Appendix A refers to the first six months of employment for new full-time employees. The Appendix uses the terms "first," "new" and "start" in referring to those who will be paid a percentage of the scheduled pay rates. On its face the provision is susceptible to both interpretations advanced in this proceeding.
I believe that the term "new" is a reference to new to the bargaining unit and not new to the Department or Village. This conclusion derives from my reading of how Appendix A relates to Article XIV and to the history surrounding the initial bargain. Article XIV, the seniority clause, defines bargaining unit seniority as beginning when an employee enters the unit. Length of service as a full-time or part-time firefighter / EMT describes a period of time when an employee is in the unit. Part-time employees are in the unit. Paid, on-call employees are not in the unit. Section 14.1 uses the term "hire" in a number of places. The term is used to set the seniority date, i.e., seniority dates back to the "last date of hire." The reference to the last date of hire implies that there could be more than one such date. More notably, the provision describes the process of moving from part time to full time as being hired into the full-time slot. The use of the term "hire" to describe the process of moving from one status to another is a non-traditional use of the term.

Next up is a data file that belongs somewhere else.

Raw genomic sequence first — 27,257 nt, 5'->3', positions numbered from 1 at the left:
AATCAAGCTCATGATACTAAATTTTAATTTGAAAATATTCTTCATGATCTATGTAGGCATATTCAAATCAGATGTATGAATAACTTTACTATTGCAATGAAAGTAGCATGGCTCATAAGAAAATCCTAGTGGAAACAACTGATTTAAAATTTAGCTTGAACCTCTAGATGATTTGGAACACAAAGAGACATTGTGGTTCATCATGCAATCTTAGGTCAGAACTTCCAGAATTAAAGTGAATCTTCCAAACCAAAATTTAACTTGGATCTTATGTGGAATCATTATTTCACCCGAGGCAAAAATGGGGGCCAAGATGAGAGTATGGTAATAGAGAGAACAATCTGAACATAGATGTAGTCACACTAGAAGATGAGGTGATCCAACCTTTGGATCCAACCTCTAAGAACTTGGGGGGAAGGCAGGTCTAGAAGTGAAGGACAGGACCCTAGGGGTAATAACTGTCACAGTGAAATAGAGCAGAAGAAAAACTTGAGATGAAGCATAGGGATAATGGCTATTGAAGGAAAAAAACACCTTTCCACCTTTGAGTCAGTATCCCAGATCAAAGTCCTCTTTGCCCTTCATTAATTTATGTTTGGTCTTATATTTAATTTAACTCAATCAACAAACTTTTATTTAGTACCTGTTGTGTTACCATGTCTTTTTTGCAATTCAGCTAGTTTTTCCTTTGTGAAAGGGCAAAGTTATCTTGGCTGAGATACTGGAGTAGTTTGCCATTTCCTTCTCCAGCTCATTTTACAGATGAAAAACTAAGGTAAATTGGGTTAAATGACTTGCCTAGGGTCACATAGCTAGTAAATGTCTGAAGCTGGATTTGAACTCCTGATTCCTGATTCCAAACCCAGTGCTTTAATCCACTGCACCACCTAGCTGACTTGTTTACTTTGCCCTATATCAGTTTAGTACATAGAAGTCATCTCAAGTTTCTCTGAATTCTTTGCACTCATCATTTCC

I believe that construing the term "new" in Appendix A as referring to someone who is new to the position as opposed to someone who is new to the Department or Village is consistent with the use of the term hire in Article XIV. "[N]ew full-time employees" would likely be "[c]urrent part-time employees hired as full-time employees ." That employee would be new to the position and not the Department. Similarly, the record indicates that it is a common career path for part-time employees to be drawn from the ranks of paid, on-call firefighters. Their seniority is calculated from the date they became a part-time firefighter, which could be one of a number of dates of hire.